Farmers have long known that their cows' manure made good fertilizer for the corn or winter-forage crops they raised to feed the animals. But because it hasn't been easy to estimate nitrogen and other plant nutrients in the manure, the farmers typically played it safe and supplemented the manure with commercial fertilizer.
That was expensive for the farmers, and raised the risks of excess nitrogen and salts seeping into the valley's aquifers.
In a three-year research and demonstration project, 11 San Joaquin Valley dairies worked with UC Cooperative Extension farm advisors to develop a system of flow meters and nitrogen "quick tests" for dairy manure water. Knowing the nutrient content of their manure water enabled the farmers to eliminate nitrogen fertilizer applications on the test fields without cutting their crop yields.
"The dairy project addressed a key environmental challenge faced by Central California dairy operators without compromising their economic viability," said Stu Pettygrove, a UC Cooperative Extension specialist in the UC Davis Department of Land, Air and Water Resources. "The new system has helped reduce excess nutrients moving into aquifers of the San Joaquin Valley."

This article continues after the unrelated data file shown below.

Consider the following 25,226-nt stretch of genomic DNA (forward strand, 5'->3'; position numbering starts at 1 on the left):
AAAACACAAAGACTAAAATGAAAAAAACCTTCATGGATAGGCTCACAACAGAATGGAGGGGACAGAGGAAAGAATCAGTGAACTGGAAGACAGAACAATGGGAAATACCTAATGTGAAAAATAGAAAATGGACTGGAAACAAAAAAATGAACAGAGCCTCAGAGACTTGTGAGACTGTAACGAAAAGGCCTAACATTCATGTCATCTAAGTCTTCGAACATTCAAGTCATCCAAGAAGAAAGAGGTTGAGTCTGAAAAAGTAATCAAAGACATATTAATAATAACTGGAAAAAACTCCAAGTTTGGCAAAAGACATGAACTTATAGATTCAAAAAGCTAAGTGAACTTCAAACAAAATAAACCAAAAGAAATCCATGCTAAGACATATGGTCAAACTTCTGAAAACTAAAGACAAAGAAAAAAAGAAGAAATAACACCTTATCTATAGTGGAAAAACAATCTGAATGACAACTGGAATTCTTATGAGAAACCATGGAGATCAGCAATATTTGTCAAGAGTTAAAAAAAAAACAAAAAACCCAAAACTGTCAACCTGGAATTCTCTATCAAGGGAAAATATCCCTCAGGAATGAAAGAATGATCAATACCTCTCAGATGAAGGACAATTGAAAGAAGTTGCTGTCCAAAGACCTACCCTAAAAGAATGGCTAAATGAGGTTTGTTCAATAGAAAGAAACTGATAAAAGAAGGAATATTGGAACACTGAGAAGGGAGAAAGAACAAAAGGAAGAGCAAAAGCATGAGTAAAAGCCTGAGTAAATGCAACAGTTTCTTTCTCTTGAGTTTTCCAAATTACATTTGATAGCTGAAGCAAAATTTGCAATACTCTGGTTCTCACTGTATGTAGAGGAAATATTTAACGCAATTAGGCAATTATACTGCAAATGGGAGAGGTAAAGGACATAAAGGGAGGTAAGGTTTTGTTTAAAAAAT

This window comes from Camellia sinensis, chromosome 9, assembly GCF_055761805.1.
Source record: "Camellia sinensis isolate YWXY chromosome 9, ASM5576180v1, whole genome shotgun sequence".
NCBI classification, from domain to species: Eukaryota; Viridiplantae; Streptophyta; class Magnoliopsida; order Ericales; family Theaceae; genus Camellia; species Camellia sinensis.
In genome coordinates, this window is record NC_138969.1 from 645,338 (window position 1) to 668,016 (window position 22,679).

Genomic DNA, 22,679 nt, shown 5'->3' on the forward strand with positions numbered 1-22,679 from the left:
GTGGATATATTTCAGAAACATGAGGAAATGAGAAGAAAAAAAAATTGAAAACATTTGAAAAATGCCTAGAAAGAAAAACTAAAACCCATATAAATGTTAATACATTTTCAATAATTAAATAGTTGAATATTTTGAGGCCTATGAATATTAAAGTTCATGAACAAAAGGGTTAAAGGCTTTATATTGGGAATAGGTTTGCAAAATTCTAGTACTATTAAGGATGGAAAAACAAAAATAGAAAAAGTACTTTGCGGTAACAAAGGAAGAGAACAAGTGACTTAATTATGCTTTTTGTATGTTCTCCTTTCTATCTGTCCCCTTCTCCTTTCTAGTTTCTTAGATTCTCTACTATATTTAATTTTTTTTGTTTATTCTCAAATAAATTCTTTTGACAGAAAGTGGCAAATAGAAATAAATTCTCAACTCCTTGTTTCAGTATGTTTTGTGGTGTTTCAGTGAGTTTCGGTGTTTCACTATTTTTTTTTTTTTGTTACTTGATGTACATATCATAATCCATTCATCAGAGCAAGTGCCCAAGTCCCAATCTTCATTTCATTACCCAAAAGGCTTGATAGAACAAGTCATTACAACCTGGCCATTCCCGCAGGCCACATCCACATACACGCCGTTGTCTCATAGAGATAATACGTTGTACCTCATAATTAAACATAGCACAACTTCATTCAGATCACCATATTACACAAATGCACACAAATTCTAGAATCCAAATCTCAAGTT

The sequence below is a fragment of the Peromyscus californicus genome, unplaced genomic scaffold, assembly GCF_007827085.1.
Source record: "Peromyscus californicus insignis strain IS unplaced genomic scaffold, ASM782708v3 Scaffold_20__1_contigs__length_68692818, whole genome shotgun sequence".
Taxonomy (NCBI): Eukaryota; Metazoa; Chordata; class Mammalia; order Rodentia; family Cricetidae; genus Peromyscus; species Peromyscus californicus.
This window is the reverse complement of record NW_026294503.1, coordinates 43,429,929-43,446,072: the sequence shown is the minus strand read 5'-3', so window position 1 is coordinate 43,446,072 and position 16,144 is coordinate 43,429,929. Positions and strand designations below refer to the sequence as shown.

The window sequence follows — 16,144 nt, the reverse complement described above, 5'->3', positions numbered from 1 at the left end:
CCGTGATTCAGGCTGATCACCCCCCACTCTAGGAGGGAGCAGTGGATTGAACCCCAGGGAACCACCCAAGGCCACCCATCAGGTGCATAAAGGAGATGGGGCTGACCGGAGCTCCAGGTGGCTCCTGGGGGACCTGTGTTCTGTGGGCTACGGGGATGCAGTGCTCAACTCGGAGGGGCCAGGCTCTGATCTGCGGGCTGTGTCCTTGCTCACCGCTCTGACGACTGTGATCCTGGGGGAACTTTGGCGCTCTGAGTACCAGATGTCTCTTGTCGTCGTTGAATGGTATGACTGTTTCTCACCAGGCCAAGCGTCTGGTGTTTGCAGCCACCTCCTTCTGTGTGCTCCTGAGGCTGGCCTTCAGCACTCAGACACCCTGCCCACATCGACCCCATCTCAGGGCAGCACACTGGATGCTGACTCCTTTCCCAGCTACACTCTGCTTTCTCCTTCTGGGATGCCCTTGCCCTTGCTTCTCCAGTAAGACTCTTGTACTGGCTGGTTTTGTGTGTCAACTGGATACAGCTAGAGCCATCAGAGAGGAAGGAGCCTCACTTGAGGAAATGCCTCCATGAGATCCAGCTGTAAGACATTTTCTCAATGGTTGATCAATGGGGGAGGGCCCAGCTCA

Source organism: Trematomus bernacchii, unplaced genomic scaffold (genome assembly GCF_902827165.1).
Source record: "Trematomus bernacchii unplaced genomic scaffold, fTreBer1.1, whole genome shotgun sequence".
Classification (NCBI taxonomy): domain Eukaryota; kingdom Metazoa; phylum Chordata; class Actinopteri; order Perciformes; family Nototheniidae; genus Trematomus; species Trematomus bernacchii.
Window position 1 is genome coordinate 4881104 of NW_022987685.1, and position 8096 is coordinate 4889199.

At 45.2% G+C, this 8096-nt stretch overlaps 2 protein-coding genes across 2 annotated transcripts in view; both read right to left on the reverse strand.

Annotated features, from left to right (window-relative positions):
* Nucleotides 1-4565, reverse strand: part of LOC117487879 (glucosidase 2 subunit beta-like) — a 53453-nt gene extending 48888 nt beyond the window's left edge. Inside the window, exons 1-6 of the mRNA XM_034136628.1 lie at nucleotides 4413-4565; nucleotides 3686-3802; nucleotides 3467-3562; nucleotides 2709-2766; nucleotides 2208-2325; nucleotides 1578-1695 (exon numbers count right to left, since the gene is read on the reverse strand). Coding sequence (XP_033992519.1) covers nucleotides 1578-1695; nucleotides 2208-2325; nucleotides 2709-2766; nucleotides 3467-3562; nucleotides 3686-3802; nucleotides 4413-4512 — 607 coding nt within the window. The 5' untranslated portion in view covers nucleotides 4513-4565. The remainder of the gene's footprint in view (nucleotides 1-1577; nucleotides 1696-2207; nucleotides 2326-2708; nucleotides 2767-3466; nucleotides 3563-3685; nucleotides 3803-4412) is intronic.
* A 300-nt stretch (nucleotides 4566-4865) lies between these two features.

The manure-management system should be transferable to many of California's Central Valley dairies, he said.
The Biologically Integrated Farming Systems dairy project was administered by the UC Sustainable Agriculture Research and Education Program. Heading the project with Pettygrove were UC Cooperative Extension specialists Deanne Meyer and Dan Putnam and project manager Alison Eagle.